mag·nif·i·cent/magˈnifəsənt/ (adj.)

1. Impressively beautiful, elaborate, or extravagant; striking.
2. Very good; excellent.

Synonyms: splendid - gorgeous - grand - superb - glorious

WARNING: Some spoilers may be bound but I try to keep them light.

Thursday, October 11, 2012

An American Werewolf in London (1981)

DAY 11

An American Werewolf in London (1981) is a typical teenagers abroad movie until things go wrong. David and Jack are traveling Europe over their summer vacation. They start their trip in Northern England and everything seems fine until David and Jack are attacked by huge animal after a run in with some strange locals. An American Werewolf in London was clearly inspired by The Wolf Man (1941) and not only aims to put a contemporary spin on it, but also fix a couple of the problems with that movie.

I actually kind of liked how this movie used previously unknown actors, sometimes this makes the dialogue a little awkward but for the most part it adds a sense of realism to me from the very beginning, which is pretty smart considering how wild the story gets towards the end.

I like the soundtrack choices, picking a whole selection of songs just because they have the world "moon" in the title. It's something that was a good idea and is executed well. So well in fact that to this day when people think of the CCR song Bad Moon Rising people (myself included) can't help but think of this movie.

One more thing I like about this movie is it's use of dreams and nightmares. They add so much to the story and are used with such effect that they can be really funny and scary and really show how much David is going through!

Really I don't think there's much that's actually "bad" about this movie. Some of the dialogue (slang) is dated now, but that's what happens when you make something contemporary to the 80s. It's not necessarily a bad thing, and it's also not horribly overdone.

As I said before An American Werewolf in London is clearly inspired by The Wolf Man, but what's nice about it is that it not only makes many references to it either via character dialogue and even similar events (like the dog barking at the inflicted in both films) but it also expands upon the original source material. Everyone around David is telling him he's imagined what he saw, much like Larry Talbot in the original, but in this film they have the scientific community using actual real scientific and psychiatric terminology. I love how they add to the suffering from the original by having David see and converse with his victims this is such a smart expansion from the source material that it blows me away. Also they fixed the 2 legged werewolf problem and I really enjoyed David's hypothesis (based on the original) that a werewolf needs to be killed by someone who loves him. It's something that really has a lot of thought behind it and you can tell writer/director John Landis had thought a lot about The Wolf Man.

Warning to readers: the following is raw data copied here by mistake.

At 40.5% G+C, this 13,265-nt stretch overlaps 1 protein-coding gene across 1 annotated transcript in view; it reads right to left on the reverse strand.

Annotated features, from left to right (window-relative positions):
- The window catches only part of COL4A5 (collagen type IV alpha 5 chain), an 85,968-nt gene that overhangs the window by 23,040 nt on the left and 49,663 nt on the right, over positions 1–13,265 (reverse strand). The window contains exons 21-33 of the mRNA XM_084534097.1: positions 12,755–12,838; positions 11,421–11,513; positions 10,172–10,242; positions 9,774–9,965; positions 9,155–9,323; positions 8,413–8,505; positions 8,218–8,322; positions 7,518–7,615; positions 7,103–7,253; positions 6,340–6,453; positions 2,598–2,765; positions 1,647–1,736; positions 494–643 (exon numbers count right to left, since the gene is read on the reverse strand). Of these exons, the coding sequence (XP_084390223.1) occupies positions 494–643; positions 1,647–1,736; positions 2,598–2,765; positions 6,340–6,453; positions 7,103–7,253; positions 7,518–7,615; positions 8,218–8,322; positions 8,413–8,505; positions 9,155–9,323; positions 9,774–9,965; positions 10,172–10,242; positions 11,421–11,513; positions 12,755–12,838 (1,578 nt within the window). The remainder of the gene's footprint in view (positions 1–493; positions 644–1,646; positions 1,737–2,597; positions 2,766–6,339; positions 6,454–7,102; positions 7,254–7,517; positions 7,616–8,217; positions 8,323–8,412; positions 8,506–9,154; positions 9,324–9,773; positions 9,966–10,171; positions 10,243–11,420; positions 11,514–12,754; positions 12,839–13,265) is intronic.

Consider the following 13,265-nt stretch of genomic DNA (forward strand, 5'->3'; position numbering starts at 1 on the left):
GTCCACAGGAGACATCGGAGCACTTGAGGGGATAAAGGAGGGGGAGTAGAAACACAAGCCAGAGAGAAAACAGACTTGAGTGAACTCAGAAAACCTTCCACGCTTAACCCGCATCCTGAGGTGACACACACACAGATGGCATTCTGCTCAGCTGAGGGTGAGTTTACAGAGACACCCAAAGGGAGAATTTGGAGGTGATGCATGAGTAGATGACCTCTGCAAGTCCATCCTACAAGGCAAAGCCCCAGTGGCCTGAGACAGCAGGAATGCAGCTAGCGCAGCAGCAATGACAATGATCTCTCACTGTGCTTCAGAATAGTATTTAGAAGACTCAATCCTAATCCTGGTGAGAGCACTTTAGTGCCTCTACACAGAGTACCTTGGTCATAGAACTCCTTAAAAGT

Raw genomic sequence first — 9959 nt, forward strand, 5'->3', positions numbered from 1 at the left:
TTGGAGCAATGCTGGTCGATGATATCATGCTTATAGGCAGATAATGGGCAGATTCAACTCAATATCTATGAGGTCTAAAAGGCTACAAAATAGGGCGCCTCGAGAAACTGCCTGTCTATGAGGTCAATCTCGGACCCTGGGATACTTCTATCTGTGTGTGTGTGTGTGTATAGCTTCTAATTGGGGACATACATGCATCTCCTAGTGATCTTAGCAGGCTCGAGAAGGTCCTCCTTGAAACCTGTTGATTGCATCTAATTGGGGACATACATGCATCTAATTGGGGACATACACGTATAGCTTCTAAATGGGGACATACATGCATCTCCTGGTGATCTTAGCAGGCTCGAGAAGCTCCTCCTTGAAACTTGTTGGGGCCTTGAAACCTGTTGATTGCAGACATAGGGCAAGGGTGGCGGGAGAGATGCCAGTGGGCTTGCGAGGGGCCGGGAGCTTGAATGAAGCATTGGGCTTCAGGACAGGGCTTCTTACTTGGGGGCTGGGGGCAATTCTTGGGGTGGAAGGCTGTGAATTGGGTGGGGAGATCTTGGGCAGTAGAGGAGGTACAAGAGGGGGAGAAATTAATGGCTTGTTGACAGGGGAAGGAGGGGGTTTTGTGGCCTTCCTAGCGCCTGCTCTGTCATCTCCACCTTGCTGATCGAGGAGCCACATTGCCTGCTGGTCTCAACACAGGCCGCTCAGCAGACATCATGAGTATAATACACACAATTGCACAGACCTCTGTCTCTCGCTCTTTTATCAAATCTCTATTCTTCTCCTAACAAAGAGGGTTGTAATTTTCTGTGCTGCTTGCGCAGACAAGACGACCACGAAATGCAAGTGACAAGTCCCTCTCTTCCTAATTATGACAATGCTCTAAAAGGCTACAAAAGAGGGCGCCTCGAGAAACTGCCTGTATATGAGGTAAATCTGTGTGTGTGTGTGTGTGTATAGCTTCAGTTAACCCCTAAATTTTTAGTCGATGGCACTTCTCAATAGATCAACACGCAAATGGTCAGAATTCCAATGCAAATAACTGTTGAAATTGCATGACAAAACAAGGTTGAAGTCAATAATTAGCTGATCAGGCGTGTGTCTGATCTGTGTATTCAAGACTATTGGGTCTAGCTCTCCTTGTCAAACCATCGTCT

Major props to John Landis on this one direction in the whole film is so simple and smart it's amazing. Starting with the script, the screenplay is very smart in that it's really streamlined so that quickly establishes relationships and people in the quickest and most effective ways. The direction is very smart, somewhat low budget and very effective. Somehow they had the foresight to show less of the monster and more of the gore, realizing that gore holds up and monsters don't. There's lots of really smart use of the camera, there's one scene that blew me away in particular. This scene where the werewolf is stalking a man on the subway, I think there's literally two brief shots of the werewolf in the entire sequence and the rest is all done through really smart camera work, P.O.V. shots, sound and acting. But at no time do you have any doubt this man is being hunted by a werewolf. It's super smart. Pretty much every werewolf scene in this movie is important and very effective. And they still hold up, that transformation scene in particular is just genius.

And the last thing I want to mention is how good the screenplay/film deals with the comedy of the film. This is another PERFECT example of blending horror and comedy in a seamless way (if you can't tell by now, this is something I really love when done right.) Once scene for example, there's a scene in a porno theater where Jack is talking with David and Jack looks absolutely horrible. He introduces more recent victims and they all tell David repeatedly to kill himself. Even on paper the whole scene is insanely dark and horrible, and yet through out the entirety of the scene you can hear moaning from the porno they're watching! And there's lots of scenes and lines that are just hilarious, the dream sequences also with the alien Nazi things killing people. Completely genius.

An American Werewolf in London (1981) is a comedy/horror that is filled with lots of really smart things going on and a great direction. I highly recommend this one. 4.5/5 stars.

Happy watching!

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